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3 Ways to Cap Your Liability

Contractors, subcontractors and property owners should all take active steps to limit their liability during construction projects. As we discussed in a previous post there are many ways to reduce your financial risk, including insurance and indemnity provisions. However, for a contractor, subcontractor or supplier, the following three key clauses add additional safeguards.

1. Limitations on liability
Your construction contract can be drafted to limit your liability, or the amount of damages another party can receive in the event of a defect, delay or other dispute.

You can go about this in one of two ways. You can either limit your exposure to a certain dollar amount or to the amount of insurance available.

However, it is important to consider all possible claimants when developing these agreements. Remember, third parties - those not listed in the contract - are not governed by the terms of the contract. That is where indemnity agreements come into play.

2. Liquidated damage clauses
A liquidated damages clause is an agreement in which parties stipulate to a set amount of damages in the event of a breach or dispute, and forgo actual losses. These clauses must be carefully drafted to include the following:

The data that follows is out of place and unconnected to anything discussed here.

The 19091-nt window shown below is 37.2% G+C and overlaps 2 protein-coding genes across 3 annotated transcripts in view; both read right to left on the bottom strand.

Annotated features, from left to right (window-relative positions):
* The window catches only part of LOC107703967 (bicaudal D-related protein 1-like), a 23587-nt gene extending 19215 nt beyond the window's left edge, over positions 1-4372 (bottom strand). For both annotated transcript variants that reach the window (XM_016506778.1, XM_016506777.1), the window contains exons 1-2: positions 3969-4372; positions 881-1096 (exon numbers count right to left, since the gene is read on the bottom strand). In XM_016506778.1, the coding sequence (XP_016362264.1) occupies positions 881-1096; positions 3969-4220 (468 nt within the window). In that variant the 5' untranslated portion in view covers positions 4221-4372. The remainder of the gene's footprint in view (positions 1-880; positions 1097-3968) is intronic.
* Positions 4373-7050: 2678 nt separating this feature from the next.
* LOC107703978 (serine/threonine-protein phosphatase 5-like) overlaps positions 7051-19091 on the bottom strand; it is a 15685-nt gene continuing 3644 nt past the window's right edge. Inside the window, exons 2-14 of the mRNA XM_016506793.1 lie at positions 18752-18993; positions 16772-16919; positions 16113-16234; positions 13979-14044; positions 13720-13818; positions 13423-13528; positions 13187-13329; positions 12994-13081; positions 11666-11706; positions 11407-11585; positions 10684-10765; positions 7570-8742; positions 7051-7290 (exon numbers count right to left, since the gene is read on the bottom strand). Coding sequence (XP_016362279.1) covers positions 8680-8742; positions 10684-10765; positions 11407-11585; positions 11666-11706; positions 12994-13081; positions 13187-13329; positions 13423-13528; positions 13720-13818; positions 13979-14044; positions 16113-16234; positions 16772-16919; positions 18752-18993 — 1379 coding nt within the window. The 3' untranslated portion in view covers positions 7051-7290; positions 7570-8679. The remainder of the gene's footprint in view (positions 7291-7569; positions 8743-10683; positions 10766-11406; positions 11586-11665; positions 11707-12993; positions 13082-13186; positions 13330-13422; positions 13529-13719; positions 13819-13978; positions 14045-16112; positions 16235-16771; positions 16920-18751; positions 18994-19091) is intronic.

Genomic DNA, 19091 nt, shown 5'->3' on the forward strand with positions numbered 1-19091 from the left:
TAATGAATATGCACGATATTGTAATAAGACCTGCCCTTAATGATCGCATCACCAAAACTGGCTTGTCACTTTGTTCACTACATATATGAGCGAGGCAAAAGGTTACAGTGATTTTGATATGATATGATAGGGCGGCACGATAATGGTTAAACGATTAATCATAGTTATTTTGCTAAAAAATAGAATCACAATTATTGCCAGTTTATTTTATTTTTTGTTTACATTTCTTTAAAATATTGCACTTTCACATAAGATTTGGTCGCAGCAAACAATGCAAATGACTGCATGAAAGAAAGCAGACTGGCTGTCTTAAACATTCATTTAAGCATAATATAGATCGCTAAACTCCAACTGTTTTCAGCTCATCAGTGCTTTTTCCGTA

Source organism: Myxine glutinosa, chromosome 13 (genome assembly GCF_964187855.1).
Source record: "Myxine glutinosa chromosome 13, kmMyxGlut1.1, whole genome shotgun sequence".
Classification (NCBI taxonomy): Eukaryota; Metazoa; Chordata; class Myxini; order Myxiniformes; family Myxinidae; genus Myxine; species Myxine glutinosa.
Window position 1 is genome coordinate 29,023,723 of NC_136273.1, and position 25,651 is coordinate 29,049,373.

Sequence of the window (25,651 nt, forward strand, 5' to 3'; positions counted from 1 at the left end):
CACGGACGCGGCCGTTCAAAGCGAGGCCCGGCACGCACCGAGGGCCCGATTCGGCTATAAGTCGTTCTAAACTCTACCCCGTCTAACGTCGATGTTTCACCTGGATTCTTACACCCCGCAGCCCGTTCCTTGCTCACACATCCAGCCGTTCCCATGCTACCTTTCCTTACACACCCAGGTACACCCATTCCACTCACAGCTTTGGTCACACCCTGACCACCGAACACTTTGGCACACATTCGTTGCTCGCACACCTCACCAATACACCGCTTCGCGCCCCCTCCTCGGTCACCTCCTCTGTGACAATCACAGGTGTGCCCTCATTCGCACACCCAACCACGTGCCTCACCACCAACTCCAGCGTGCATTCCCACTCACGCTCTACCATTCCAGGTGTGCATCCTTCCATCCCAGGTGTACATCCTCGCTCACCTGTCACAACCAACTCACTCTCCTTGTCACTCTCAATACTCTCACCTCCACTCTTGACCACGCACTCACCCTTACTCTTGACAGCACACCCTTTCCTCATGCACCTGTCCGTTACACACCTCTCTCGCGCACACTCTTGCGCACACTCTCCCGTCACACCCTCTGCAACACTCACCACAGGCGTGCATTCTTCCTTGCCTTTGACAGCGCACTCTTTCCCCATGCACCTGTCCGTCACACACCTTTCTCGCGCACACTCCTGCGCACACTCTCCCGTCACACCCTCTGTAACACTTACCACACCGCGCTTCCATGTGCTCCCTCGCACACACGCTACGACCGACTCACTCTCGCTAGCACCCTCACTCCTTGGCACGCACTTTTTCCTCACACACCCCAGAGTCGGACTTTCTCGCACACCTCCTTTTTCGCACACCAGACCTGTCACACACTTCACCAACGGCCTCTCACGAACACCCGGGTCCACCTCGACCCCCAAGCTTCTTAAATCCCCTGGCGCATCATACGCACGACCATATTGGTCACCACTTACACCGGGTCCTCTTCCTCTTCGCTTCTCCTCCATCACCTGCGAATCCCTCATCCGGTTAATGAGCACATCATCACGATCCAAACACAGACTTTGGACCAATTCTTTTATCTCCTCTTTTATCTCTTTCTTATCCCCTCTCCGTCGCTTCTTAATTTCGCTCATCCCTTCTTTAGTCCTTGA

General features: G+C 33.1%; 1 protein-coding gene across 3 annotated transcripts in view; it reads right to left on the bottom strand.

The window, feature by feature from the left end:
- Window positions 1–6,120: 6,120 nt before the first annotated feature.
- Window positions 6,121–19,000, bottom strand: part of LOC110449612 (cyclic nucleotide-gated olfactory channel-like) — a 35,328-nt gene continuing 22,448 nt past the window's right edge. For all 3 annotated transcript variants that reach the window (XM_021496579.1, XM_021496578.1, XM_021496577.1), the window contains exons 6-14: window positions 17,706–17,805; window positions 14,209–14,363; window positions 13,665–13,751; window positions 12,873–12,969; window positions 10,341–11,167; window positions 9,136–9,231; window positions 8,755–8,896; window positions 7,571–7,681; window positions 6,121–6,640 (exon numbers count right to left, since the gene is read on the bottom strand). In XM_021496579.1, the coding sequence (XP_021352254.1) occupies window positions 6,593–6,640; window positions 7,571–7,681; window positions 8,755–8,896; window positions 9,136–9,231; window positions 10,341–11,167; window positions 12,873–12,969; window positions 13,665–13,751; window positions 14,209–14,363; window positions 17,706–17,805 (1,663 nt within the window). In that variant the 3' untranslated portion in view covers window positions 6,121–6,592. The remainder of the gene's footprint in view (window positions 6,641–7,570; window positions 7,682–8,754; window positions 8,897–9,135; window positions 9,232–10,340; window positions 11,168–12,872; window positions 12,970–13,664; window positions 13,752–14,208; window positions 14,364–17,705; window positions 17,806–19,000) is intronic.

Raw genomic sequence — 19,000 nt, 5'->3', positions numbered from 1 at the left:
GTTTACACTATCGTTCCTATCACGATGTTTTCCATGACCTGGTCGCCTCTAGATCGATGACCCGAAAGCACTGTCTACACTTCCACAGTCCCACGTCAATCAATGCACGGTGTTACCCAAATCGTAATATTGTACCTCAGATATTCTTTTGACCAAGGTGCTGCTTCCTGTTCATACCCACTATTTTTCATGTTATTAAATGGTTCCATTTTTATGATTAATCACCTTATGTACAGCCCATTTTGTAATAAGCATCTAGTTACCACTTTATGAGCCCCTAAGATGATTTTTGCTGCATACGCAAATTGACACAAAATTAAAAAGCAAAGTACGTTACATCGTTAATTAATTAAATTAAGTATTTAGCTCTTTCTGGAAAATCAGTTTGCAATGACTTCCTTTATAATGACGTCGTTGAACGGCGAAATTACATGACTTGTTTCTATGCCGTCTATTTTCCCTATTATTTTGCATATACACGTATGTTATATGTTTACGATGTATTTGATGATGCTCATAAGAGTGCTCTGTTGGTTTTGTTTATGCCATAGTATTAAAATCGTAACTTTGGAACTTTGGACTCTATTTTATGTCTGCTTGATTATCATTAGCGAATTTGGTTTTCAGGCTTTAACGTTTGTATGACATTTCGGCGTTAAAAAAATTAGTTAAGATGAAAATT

• A clear designation regarding when the clause applies, such as the duration, and the scenarios and parties covered.
  • A reasonable damage amount. This estimate is extremely important and must consider all the costs involved when a project exceeds its timeline, repair costs and lost revenues, among others.
  • Make it the exclusive remedy. Ensure your contract states that the agreed-upon liquidated damage amount is the sole remedy.
  • Cap the amount of damages. Limit the aggregate amount of liquidated damages to the amount equal to your fee, to the amount of your insurance coverage, or another justified amount.

3. Consequential damage waivers
Consequential damages are often the largest damages stemming from a breach of contract claim. As a contractor or subcontractor, limiting - or eliminating - your exposure to these damages is imperative. This is accomplished through a waiver. When one party waives consequential damages they effectively eliminate their right to pursue consequential damages in the event of an alleged breach.

To learn more about limiting your liability in construction contracts please visit the Trainor Fairbrook website.


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